Want to receive regular updates on study abroad programs? Sign up to our newsletter here!
Emily Carr University of Art + Design (ECU)
Emily Carr University of Art + Design (ECU) is a world-class university dedicated to art, design and media education. ECU was ranked the top art and design university in Canada, and among the top 50 universities world-wide by QS Rankings for 2020-2021.
Located in beautiful Vancouver, BC, the university is a central hub in a rapidly developing district of cultural and technological innovation. With multiple galleries, an arts plaza, a bookstore, a library and lots of dining options—there’s lots to see and do year-round.
All undergraduate degrees begin with the unique Foundation program. This introductory program provides core skills and transformative experiences across a range of academic and studio classes. Foundation year equips students with new technical perspectives, vital relationships and critical insights with which to make personal degree choices. Following the Foundation year, students map an individual path by selecting from eleven majors and minors towards a Bachelor of Design, Bachelor of Fine Arts, or Bachelor of Media Arts degree.
ECU offers the highest calibre of interdisciplinary faculty and progressive research opportunities as the leading Canadian institution solely dedicated to making. Graduate degrees in Fine Arts and Design enhance opportunities as a practicing artist, designer, and aspiring professional to contribute to contemporary creative society.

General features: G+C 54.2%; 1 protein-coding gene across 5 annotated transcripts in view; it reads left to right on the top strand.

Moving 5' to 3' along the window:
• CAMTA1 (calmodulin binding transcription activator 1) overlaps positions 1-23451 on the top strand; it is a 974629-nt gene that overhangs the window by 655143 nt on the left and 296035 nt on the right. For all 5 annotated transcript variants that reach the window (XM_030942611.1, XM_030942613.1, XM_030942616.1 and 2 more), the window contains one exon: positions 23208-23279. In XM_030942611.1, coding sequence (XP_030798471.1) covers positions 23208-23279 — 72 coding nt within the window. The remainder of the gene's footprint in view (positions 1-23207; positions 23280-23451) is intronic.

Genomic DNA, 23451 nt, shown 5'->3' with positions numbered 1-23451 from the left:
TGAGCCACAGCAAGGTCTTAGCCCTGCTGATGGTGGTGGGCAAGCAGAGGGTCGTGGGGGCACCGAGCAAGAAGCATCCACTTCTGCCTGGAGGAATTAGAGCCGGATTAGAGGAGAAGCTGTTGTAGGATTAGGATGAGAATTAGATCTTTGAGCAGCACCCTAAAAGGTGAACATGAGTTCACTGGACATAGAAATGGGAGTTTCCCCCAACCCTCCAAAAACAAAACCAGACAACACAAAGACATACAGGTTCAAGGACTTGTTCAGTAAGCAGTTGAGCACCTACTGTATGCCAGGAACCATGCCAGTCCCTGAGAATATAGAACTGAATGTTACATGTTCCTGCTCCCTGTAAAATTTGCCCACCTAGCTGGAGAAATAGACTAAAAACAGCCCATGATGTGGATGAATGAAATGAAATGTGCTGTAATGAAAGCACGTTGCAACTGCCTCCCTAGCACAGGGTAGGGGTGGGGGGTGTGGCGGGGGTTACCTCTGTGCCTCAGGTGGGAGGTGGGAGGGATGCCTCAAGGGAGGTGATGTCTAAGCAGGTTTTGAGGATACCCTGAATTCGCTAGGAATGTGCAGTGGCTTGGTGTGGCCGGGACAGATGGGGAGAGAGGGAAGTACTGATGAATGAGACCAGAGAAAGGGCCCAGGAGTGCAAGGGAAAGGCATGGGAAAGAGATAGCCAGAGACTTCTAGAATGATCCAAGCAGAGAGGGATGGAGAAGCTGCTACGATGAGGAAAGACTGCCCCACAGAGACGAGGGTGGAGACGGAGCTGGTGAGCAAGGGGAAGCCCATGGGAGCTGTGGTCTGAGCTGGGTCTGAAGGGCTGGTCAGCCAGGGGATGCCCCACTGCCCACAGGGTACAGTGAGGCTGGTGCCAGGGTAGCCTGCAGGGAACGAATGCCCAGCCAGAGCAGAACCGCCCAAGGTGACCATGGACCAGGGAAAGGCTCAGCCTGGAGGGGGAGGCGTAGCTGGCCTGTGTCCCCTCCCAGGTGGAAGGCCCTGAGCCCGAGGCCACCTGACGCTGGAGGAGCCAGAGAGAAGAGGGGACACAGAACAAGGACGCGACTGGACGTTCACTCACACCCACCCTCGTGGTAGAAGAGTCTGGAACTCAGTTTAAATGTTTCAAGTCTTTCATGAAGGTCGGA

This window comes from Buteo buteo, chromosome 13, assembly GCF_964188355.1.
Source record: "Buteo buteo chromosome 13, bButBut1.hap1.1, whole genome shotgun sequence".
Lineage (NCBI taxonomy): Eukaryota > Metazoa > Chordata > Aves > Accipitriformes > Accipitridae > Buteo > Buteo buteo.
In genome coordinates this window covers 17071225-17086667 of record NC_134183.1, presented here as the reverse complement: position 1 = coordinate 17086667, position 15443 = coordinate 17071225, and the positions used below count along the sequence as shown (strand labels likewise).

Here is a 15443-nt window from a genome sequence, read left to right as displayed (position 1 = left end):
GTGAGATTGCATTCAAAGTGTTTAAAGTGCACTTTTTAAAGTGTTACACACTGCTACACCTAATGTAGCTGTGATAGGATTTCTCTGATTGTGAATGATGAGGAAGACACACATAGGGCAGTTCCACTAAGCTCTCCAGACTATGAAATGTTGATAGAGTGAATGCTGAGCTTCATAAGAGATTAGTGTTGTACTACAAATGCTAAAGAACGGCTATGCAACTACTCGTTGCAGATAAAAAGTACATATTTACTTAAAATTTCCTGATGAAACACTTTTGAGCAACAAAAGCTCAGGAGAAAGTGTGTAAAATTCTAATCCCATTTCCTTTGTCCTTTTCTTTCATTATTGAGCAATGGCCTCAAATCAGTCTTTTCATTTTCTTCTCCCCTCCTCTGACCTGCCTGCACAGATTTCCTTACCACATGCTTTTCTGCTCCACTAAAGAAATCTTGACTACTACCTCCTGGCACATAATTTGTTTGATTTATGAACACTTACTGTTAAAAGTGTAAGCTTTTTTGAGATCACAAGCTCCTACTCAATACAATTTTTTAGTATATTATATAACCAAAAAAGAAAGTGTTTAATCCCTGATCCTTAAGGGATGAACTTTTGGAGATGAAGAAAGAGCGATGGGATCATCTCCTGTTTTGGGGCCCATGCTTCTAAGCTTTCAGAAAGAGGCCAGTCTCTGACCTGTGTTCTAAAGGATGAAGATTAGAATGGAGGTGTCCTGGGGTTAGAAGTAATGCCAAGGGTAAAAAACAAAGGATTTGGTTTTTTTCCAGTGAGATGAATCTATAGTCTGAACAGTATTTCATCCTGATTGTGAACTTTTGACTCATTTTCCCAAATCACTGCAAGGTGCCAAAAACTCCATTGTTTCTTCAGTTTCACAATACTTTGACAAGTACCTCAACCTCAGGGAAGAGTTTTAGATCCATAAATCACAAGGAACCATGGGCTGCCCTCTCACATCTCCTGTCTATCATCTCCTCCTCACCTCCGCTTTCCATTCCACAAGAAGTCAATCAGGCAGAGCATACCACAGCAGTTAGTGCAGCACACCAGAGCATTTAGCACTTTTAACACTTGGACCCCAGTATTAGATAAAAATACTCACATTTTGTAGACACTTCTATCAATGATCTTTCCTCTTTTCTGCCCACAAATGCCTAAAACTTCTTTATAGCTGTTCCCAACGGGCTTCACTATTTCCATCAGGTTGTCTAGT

Alumni and faculty are internationally recognized as award-winning creators and thought leaders who have an enormous impact on both the cultural sector and economy. ECU consistently engages students, industry, and society to explore and think differently about creativity and how it shapes the world.
Why study at Emily Carr University of Art + Design
Emily Carr University of Art + Design is a school of students, teachers, thinkers and makers unlike any other – at once laser-focused and infinite by practice and nature. Established in 1925, we are the only specialized, accredited, public, post-secondary university in British Columbia solely devoted to education and research in the creative sector and its associated knowledge economy. We merge research, critical theory and studio practice in an interdisciplinary environment, strengthening our work by the integration of our personal and professional practices. Our strategy, facilities, partnerships and resources are intentionally student-centred to foster dialogue, expression and open connections in support of the next generation of creative and cultural leaders.
Our home base in Vancouver – a young, vibrant city, known for its verve, beauty and unparalleled livability – reflects our core belief: Creativity will always be our greatest natural resource, individually and collectively. Inspired by this belief, our programs offer undergraduate, graduate degrees, and applied research in the fields of visual arts, media arts, and design, as well as professional certificates, pre-university, and lifelong learning in these areas.